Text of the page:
Gregory in the background collecting more pine cones at the KOA



Getting ready for a great show at the Jubilee Theatre




The Confederation Bridge back to the mainland was quite impressive. We spent some time at the visitor centre looking at displays and video of the history and construction of the bridge, trying to wait out the rain. The fee of $16.50 per bike turned out to be about half of what the ferry would have cost. We eventually just decided to go, and waited in the pouring rain for 20 minutes because a wide load was coming from the other direction. The 12.9 kilometres of bridge was interesting on motorcycles, with heavy cross and tail-winds, and the ever present rain.

The inside of the Confederation Bridge

The bridge connects PEI to the province of New Brunswick, where the skies lightened up and the rain quit. After a short break in the visitor centre to dry out a little we went to Atlantic Motoplex in Moncton, arriving at 2:00 PM. They got us in right away and put on new Tourance tires, a front for Ekke and both front and rear for me. They also did an oil change, readying us for the long ride across Canada. Ekke had been hoping to have a look at a red R1200GS that he had seen on the internet, but alas, it was being loaned out to someone in Halifax. We ate Vietnamese food for lunch, the first in a long time, then rode to a campground and hung all of our stuff out to dry. The McLobster for supper was tasty, and definitely easier to eat than the real thing (You Maritimers are laughing again, aren't you?).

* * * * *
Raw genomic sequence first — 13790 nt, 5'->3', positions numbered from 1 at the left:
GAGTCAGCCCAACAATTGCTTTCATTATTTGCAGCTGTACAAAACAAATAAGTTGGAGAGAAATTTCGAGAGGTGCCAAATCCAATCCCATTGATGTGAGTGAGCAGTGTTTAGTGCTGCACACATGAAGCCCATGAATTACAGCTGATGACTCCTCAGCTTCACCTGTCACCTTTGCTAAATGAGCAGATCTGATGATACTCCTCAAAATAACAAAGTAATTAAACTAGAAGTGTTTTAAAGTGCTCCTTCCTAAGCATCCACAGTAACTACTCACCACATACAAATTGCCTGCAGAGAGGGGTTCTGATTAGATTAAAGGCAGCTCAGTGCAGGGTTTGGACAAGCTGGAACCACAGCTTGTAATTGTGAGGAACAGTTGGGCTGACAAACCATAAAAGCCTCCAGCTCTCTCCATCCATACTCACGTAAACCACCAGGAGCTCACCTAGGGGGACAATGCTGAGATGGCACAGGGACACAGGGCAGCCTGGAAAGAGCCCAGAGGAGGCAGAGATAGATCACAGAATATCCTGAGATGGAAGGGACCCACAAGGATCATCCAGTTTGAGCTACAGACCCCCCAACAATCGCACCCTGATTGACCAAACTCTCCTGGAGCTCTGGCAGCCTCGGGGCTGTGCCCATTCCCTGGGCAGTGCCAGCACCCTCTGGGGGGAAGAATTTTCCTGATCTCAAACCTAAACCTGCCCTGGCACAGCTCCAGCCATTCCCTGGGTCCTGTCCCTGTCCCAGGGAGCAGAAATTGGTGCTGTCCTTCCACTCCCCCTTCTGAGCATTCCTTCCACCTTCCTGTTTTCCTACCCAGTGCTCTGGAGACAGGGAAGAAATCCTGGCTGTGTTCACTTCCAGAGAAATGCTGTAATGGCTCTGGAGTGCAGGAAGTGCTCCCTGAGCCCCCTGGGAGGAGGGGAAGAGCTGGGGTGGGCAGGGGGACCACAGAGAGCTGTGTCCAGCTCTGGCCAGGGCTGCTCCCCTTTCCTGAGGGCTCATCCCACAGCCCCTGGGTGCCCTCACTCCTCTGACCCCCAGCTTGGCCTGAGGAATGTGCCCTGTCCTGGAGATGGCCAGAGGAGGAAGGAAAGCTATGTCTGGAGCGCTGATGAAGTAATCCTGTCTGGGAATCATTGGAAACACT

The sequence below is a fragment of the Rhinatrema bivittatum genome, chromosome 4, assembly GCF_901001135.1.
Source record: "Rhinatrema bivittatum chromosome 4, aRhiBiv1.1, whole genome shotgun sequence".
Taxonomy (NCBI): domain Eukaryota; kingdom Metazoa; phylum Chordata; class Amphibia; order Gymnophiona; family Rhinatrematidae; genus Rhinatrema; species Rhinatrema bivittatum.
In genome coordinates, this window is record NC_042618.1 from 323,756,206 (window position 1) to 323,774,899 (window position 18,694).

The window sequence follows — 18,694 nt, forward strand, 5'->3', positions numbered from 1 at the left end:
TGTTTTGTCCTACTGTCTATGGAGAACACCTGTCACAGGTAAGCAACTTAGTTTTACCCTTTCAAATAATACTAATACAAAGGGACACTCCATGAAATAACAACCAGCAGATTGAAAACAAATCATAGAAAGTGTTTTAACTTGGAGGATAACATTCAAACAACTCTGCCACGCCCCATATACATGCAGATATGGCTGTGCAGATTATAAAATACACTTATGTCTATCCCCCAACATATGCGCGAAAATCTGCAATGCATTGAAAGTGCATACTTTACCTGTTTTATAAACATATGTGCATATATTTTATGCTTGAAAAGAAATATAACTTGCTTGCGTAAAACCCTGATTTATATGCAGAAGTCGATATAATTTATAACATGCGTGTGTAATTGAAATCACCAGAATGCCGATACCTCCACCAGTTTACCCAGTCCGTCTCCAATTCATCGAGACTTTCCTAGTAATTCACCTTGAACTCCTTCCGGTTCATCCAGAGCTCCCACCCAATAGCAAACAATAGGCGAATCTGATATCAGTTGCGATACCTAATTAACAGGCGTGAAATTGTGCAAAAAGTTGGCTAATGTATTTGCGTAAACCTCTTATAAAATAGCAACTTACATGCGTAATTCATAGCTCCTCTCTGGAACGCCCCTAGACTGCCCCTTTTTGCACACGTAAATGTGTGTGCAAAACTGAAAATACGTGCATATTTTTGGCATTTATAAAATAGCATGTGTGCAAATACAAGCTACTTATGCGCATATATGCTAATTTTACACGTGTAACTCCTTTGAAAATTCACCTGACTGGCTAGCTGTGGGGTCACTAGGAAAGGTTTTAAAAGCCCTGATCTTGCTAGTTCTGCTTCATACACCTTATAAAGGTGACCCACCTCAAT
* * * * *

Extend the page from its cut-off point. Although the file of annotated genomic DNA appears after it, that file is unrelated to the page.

The sign reads "Heavy Rain, Adjust Speed", this should be fun...

On July 22nd, we packed up a reasonably dry tent. It was not raining when we left though there were some low hanging clouds and it was a bit misty, so we put the Gore-Tex liners in but just as we rode away the skies opened up and we had to put the rain gear on.  It only rained for a little while and soon enough we were wetter on the inside than the outside because of the warm temperatures so we stopped and peeled the rain gear off again. At a gas station we had lunch consisting of sandwiches and popcorn. I think we were on a mission to eat all the foods that we hadn't eaten for over a year because we stopped a couple of hundred kilometres down the road at Dalhousie for a break at Timmy's. Later that afternoon, we crossed the border into Quebec, excited about the next leg of our trip across our beautiful country.